Penitentiary sentence ordered for an Indigenous offender after entering a guilty plea. For multiple sentences to be served concurrently, there must be a reasonably close nexus in time and place between the counts and not part of the same unfolding incident that justify treating them as one.
The accused pled guilty for numerous criminal charges including robbery with a firearm, having his face masked with intent to commit an indictable offence, unlawfully entering a dwelling house for the purpose of committing an indictable offence, criminal negligence causing bodily harm, and possession of a weapon for a purpose dangerous to the public peace. A pre-sentence report was prepared outlining the offender’s “seriously abusive upbringing.” Since the accused was Indigenous, it was necessary for the Court to interpret section 718.2(3) of the Criminal Code. It was determined that it is the analysis mandated by s 718.2(e) and not necessarily the result that is the correct lens through which the Aboriginal offender must be viewed in applying that provision (R v Gladue,  2 CNLR 252; R v Ipeelee,  2 CNLR 218). Once that occurs, the sentencing principles from s 178.2(3) are to be applied.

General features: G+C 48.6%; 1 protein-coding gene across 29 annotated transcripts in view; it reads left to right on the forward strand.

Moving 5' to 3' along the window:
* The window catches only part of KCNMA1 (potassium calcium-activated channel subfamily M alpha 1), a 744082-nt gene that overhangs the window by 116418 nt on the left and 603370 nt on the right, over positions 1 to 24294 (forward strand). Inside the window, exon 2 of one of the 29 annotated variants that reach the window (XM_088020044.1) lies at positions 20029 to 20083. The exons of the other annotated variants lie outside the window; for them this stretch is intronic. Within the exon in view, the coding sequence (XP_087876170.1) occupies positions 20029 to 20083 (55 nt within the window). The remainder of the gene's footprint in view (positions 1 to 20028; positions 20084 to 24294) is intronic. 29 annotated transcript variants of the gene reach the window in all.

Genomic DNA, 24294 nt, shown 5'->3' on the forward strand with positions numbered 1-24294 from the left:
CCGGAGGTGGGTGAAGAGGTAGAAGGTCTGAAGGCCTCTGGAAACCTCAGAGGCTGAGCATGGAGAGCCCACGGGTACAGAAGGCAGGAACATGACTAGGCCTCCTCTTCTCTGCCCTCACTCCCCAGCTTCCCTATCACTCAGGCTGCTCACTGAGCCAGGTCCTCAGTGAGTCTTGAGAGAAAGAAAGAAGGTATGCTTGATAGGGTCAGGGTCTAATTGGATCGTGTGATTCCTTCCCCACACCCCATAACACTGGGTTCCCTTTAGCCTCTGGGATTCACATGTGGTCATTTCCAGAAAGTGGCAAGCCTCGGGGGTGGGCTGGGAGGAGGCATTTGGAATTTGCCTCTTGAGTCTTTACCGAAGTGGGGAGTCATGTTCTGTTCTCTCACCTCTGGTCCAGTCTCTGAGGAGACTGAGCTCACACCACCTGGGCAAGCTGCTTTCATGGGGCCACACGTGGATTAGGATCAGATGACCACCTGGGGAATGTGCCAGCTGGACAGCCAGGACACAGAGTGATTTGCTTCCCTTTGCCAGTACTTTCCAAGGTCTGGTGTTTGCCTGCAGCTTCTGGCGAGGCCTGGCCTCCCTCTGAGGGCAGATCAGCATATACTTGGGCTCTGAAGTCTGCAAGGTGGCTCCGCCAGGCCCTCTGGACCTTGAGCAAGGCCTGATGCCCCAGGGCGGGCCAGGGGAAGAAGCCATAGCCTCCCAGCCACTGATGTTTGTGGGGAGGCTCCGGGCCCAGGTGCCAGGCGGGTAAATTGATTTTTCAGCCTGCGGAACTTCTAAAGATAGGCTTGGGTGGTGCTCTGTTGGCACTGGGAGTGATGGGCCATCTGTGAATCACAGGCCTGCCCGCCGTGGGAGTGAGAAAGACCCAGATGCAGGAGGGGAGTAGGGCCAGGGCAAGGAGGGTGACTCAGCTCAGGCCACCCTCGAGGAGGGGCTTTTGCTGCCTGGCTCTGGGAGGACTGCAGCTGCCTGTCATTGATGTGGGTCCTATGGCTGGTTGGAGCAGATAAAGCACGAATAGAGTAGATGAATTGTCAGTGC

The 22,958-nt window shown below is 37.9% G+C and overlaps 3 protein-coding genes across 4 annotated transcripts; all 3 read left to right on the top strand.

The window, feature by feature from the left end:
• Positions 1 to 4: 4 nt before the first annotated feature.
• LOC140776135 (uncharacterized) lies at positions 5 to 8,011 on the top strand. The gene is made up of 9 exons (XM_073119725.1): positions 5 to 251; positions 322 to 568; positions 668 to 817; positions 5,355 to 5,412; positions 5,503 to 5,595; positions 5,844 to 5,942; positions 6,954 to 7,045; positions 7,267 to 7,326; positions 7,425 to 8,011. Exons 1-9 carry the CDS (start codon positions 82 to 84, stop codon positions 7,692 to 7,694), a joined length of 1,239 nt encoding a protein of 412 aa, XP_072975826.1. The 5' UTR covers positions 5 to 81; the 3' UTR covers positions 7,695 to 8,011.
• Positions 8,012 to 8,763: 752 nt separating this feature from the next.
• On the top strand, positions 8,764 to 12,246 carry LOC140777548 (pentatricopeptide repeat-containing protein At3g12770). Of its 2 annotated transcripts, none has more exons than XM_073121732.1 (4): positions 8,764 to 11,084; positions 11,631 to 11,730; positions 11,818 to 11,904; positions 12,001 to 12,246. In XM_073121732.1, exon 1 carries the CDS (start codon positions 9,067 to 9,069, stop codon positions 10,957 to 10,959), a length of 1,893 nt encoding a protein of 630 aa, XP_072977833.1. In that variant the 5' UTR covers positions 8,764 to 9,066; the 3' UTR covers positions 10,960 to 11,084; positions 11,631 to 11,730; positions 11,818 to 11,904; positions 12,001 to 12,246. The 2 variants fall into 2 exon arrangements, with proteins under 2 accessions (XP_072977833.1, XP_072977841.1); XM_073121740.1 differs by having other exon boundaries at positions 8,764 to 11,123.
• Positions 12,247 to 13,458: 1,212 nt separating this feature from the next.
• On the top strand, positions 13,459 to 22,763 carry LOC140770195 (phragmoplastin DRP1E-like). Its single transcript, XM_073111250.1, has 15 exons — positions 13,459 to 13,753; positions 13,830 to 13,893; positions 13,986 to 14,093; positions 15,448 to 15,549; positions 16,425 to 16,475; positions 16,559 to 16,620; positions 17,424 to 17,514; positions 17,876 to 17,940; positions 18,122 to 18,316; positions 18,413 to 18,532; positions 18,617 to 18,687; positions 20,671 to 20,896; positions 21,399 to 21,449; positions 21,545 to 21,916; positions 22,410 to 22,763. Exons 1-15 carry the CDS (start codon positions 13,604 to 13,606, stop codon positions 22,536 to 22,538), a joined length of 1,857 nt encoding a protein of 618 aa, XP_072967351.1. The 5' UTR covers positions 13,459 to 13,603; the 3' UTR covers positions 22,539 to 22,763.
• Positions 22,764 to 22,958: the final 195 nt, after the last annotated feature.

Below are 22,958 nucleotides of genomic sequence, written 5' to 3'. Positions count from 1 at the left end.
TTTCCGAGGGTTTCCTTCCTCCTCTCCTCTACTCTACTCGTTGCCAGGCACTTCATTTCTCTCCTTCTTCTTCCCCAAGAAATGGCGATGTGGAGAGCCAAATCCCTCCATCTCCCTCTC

Since the offender pled guilty to five counts, consideration was given to the application of the principles of consecutive and concurrent sentences regarding each of those offences. In order for the sentences to be served concurrently, there must be a reasonably close nexus in time and place between the counts and not part of the same unfolding incident that justify treating them as one (R v Johnson (1996), 182 NBR (2d) 373). With these principles in mind, the Court reviewed various aggravating and mitigating factors surrounding the crimes and the accused. The most important factor in favour of the offender was that he pled guilty (R v Howe, 2007 NBCA 84). After evaluating the aggravating and mitigating factors, in combination with the accused’s Indigenous background, the court decided on a penitentiary sentence of seven years less time served.